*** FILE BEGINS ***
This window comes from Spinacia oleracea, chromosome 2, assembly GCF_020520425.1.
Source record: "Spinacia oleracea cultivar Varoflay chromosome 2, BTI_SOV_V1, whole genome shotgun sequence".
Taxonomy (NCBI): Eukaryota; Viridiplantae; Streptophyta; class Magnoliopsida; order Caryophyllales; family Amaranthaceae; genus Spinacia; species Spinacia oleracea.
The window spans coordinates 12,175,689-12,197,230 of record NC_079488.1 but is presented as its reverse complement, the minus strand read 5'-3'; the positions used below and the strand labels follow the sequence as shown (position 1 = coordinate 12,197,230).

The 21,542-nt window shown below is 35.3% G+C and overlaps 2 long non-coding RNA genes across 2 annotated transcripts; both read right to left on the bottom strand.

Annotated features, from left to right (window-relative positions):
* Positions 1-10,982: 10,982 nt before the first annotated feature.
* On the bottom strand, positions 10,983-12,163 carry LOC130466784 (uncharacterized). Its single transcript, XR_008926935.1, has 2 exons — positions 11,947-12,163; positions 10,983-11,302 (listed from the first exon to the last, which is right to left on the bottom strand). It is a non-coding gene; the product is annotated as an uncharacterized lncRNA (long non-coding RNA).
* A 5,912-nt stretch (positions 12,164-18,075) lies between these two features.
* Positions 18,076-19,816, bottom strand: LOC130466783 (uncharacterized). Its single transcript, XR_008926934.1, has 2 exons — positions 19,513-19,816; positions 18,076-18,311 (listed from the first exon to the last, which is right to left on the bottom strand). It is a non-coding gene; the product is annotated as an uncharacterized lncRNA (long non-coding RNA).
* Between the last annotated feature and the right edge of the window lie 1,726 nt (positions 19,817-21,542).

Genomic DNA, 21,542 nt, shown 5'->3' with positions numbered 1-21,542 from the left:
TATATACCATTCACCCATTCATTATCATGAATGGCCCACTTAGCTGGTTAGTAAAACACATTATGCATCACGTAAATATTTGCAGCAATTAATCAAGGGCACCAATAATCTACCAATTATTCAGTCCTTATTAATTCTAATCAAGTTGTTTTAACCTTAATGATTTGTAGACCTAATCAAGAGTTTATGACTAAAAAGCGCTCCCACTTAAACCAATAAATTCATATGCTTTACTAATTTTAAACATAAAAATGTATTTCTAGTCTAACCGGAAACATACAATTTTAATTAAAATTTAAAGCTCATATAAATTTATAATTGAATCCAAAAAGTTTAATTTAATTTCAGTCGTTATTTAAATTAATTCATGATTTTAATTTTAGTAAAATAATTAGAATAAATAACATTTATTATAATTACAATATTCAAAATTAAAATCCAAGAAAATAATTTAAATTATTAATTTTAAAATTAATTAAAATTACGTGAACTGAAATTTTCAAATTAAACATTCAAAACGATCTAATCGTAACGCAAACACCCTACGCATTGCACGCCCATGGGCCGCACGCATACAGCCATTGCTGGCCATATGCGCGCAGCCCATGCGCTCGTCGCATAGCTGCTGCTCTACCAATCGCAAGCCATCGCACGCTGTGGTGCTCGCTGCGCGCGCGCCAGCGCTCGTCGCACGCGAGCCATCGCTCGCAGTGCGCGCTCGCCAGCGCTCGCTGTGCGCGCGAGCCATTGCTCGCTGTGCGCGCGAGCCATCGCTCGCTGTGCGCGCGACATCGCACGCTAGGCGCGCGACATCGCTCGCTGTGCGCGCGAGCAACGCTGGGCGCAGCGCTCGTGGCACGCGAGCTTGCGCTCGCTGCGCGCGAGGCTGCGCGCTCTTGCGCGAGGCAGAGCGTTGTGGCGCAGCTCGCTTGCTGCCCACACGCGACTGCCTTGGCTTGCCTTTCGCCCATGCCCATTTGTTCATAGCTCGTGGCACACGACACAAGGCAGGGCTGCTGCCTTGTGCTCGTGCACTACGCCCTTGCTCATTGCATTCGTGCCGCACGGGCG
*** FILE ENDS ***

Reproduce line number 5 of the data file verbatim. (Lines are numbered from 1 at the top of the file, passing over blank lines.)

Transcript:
The 21,542-nt window shown below is 35.3% G+C and overlaps 2 long non-coding RNA genes across 2 annotated transcripts; both read right to left on the bottom strand.